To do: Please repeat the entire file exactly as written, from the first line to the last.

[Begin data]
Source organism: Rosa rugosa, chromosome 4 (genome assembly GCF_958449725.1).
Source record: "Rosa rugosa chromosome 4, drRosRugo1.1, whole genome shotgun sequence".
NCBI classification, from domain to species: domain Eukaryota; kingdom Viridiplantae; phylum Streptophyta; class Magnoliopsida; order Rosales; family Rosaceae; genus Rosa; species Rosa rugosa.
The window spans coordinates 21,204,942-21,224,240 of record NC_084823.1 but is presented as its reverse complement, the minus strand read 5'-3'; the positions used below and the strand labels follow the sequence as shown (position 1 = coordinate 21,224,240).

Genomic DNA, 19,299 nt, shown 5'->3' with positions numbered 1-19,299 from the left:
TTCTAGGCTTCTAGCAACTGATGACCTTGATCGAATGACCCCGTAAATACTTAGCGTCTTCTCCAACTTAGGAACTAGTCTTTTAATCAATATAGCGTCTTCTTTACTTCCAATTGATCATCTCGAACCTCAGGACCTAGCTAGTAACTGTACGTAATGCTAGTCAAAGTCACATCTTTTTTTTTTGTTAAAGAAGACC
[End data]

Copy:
Source organism: Rosa rugosa, chromosome 4 (genome assembly GCF_958449725.1).
Source record: "Rosa rugosa chromosome 4, drRosRugo1.1, whole genome shotgun sequence".
NCBI classification, from domain to species: domain Eukaryota; kingdom Viridiplantae; phylum Streptophyta; class Magnoliopsida; order Rosales; family Rosaceae; genus Rosa; species Rosa rugosa.
The window spans coordinates 21,204,942-21,224,240 of record NC_084823.1 but is presented as its reverse complement, the minus strand read 5'-3'; the positions used below and the strand labels follow the sequence as shown (position 1 = coordinate 21,224,240).

Genomic DNA, 19,299 nt, shown 5'->3' with positions numbered 1-19,299 from the left:
TTCTAGGCTTCTAGCAACTGATGACCTTGATCGAATGACCCCGTAAATACTTAGCGTCTTCTCCAACTTAGGAACTAGTCTTTTAATCAATATAGCGTCTTCTTTACTTCCAATTGATCATCTCGAACCTCAGGACCTAGCTAGTAACTGTACGTAATGCTAGTCAAAGTCACATCTTTTTTTTTTGTTAAAGAAGACC